Kicked off with a press conference in New York, Yahoo's Flickr photo service is shedding a dated look comprised mostly of large swaths of white space and laughably tiny thumbnail images.
In its place are large high-res photos, a sleek interface designed to work on both web and mobile, and the real draw - a free Terabyte of storage space for each and every user.
To put that into perspective, Google offers 15GB of total storage for free and charges its users $49 (around UK£32, AU$49) a month for 1TB of space.
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Head to the new Flickr.com, and you're greeted with a series of colorful photos that fill the entire screen and copy that reads "Smile. Everyone gets a free Terabyte."
Login with your Yahoo, Facebook, or Google account and you're taken to a new homepage that's wall-to-wall photos from your friends - or if you don't have friends, then photos from a series of Yahoo-selected users. On the right hand side, there's an area highlighting more photos from other users.
Photostream looks a little familiar
First stop is the new Photostream, with a customizable header that looks similar to the Facebook cover photo and includes your name, the year you joined Flickr and how many photos you've uploaded to the service. From there, you have easy access to your sets, which is Flickr's term for photo albums and favorites, where photos you select - your own or others - all appear.
Putting community first
Community photo sharing is clearly a bigger priority for the new Flickr, putting friends front and center on the homepage, as well as encouraging users to search for friends by importing contacts from Yahoo mail, Gmail, Hotmail and Facebook and Yahoo Groups.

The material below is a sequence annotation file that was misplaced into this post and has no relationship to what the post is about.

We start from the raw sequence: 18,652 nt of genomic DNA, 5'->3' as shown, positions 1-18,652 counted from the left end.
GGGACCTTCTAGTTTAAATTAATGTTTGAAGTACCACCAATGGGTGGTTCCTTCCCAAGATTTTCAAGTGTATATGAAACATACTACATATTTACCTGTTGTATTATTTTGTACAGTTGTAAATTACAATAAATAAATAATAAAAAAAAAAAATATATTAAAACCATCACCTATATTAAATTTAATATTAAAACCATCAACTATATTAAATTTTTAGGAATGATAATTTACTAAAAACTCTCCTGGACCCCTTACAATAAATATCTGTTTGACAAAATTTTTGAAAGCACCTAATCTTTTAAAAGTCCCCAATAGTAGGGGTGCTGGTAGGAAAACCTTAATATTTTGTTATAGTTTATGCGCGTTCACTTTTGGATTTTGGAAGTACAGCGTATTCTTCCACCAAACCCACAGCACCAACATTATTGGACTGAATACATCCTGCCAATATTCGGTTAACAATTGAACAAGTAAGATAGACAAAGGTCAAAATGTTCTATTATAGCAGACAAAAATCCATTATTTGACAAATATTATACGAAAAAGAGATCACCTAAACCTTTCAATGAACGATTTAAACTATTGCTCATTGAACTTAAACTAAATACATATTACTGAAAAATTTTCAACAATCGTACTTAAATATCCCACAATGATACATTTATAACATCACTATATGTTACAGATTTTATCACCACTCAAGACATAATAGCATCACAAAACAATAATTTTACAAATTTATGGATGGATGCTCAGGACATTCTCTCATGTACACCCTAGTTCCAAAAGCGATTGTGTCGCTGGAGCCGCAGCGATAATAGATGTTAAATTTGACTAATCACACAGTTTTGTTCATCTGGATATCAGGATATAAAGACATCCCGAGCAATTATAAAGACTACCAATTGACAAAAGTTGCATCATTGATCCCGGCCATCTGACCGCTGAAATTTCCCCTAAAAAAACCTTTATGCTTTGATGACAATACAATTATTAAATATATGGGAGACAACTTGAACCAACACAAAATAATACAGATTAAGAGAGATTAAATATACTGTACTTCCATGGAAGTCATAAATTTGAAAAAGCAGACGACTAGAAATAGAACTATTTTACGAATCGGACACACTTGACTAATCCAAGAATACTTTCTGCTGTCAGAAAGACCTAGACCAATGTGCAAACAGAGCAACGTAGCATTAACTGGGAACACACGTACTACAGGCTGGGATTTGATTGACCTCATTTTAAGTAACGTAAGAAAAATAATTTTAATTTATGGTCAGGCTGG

There are also a myriad of ways to share your photos, whether through email, Facebook, Twitter, and, of course, the newest Yahoo acquisition, Tumblr.
There's the Upload tool, which also received the same high-gloss (and much-needed) makeover. It's all pretty intuitive - just click the giant upload button, select one or more images and you're able to edit and tag them and set permissions before adding them to the service.
Some early users were experiencing a bug with the new upload feature, which hadn't removed the old Flickr's 300MB/month upload limit, although that restriction seems to have been fixed.
A final note, Yahoo quietly introduced two extra tiers to its 1TB plan. For $49.99 (around UK£32, AU$50) a year, users can have all the goodness of a free account yet sans ads (hence the "Ad Free" title). For $499.99 (around UK£328, AU$509) a year, Flickr users can upgrade to a Doublr account - two terabytes of photo and video space with all the benefits of a free account.
Starting May 20, Flickr will no longer offer new Flickr Pro subscriptions, so be warned if you were interested in that service.
Very early verdict
The negatives of the new Flickr? While the design is visually appealing and easy to use, uploading and viewing of these high res, non-degraded images might prove challenging to someone with slow internet service (working at the New York event, I had a wait longer than expected for the giant images to load), and the countless consumers who have older PCs with low-res displays may not find much to take advantage of compared to someone with a Retina-display MacBook.
There is also still the question as to what sort of secondary backup Yahoo will offer users who take advantage of that Terabyte of storage space and use it to house images and their most precious memories. Spiering's verbal promise that "they'll be there forever," did little to ease that legitimate concern.
So don't get too distracted by Flickr's "awesome" new features and forget to also back up your pictures on an external hard drive.
The new Flickr makeover is available now at Flickr.com.